There has been a growing swell of criticism in the Dutch media and society at large about the unwanted side-effects of internationalisation in the Netherlands. This includes a shortage of accommodation for international students, fears that English will eventually come to dominate academic life in Holland, and the high number of German and Chinese students.
There has also been international disasters like the University of Groningen’s recent failed venture in China, which compelled the management of Wittenborg University of Applied Sciences to write a letter of complaint to the ministry of education bemoaning the damage that has been caused to the reputation of Dutch institutions abroad.
Meanwhile, the Ministry of Education, Culture and Science (OWC) wants a “better grip” on the activities of Nuffic, the Dutch agency promoting internationalisation in higher education. Therefore, the ministry has asked the internal auditor of the Dutch government (Auditdienst Rijk) to compile a report that will provide insight on improving the guidance the ministry provides to Nuffic, and to clarify the accountability it requires from the agency.
This report has just been released, receiving coverage in, among others, ScienceGuide this week – it is based on interviews with several employees within the OWC. The ministry has been subsidising Nuffic for the past 60 years. In the 2017-budget it was allocated €19.3 million.
From the report it appears the ministry and Nuffic are not always on the same page when it comes to priorities in terms of international education. “Some of the interviewees are of the opinion that Nuffic sometimes take autonomous decisions without considering whether it matches the political-management goals of the OWC, leading to discrepancies. Until recently there has been very little guidance in terms of performance from the OWC towards Nuffic. The OWC approves the activities plan of Nuffic and the accountability part is done through the annual report,” the audit reads.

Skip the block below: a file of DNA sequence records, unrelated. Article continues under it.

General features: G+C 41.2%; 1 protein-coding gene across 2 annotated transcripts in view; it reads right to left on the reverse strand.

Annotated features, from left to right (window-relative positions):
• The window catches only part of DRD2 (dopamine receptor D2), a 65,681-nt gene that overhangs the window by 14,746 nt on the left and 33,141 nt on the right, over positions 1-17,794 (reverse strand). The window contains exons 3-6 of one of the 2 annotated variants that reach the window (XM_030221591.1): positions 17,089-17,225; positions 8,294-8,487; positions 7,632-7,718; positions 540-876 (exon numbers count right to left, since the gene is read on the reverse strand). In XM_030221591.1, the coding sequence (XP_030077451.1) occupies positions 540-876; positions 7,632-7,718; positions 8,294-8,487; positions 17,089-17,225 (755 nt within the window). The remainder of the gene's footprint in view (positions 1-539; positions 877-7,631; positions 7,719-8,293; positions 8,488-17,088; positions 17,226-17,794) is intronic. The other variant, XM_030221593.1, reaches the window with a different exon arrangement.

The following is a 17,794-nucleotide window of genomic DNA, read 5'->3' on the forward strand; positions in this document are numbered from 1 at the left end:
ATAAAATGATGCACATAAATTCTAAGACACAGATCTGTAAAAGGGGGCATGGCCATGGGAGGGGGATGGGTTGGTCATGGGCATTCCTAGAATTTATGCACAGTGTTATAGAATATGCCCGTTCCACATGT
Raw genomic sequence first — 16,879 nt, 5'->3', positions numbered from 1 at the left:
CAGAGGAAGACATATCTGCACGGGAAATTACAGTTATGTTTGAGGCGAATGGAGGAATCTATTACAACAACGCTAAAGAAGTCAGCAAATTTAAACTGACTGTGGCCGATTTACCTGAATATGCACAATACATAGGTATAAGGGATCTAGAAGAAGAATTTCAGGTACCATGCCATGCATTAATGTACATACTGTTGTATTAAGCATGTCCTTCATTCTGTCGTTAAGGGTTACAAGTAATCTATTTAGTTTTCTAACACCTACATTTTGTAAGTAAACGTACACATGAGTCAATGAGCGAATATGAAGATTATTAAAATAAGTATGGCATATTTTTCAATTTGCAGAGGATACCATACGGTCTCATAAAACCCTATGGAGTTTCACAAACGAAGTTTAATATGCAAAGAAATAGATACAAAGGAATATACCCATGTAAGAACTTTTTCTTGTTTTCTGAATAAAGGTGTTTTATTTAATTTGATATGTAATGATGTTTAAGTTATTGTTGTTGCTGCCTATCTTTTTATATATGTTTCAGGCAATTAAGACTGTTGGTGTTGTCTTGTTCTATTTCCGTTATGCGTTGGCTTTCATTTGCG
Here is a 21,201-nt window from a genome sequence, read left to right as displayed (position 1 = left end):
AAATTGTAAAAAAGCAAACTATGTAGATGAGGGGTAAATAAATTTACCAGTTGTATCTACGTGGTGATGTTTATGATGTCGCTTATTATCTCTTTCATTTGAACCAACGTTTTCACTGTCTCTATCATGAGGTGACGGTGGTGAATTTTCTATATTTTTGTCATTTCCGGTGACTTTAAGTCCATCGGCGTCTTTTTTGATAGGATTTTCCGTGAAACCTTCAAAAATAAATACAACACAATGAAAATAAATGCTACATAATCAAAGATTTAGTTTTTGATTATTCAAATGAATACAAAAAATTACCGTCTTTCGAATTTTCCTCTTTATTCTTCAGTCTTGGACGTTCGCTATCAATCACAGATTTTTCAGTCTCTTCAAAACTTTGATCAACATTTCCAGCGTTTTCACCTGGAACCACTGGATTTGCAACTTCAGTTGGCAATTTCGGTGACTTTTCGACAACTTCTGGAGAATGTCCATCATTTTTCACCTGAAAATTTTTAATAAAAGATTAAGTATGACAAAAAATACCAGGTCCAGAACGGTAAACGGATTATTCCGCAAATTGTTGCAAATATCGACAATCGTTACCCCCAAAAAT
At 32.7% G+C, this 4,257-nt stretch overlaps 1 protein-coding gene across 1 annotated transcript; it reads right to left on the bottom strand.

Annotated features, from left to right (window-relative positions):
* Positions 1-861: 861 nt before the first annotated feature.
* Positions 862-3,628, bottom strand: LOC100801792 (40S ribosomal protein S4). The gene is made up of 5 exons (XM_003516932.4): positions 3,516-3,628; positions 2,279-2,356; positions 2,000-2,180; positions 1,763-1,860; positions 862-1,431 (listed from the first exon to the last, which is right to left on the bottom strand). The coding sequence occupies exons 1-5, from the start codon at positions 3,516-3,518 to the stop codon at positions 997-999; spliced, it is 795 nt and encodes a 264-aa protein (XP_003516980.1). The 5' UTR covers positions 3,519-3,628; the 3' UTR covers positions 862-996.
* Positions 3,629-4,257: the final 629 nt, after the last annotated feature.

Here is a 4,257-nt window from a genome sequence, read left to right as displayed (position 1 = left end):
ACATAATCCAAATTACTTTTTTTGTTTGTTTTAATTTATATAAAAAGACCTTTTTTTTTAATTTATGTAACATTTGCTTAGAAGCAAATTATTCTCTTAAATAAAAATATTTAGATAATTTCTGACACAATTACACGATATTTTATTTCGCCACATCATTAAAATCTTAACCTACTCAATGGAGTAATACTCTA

“The OWC has very little insight into the relation between input and output and the efficiency of the activities, in other words, their outcome.”
Nonetheless, within the OWC there is little doubt that Nuffic must continue to exist. “Almost all the interviewees agree that Nuffic plays an important role in terms of internationalisation, and there is satisfaction about the quality of its activities, the knowledge and skills within the organisation, and its network and contacts.”
Meanwhile, Nuffic reacted to the report, saying it looked forward to the establishment of a more effective policy and working relations with the OWC. “We are happy that the report emphasises our important role in internationalisation in education, and the appreciation the OWC has for the quality of activities, and the knowledge and skills of our team. The report shows there are different expectations about Nuffic within the OWC, and its recommendations will help to clarify policy goals.”
The report provides a series of recommendations for improving the working relationship between Nuffic and the OWC. The minister of education, Ingrid van Engelshoeven, is expected to bring out a report in the summer on the way forward in terms of internationalisation.
by Anesca Smith
©Wittenborg University Press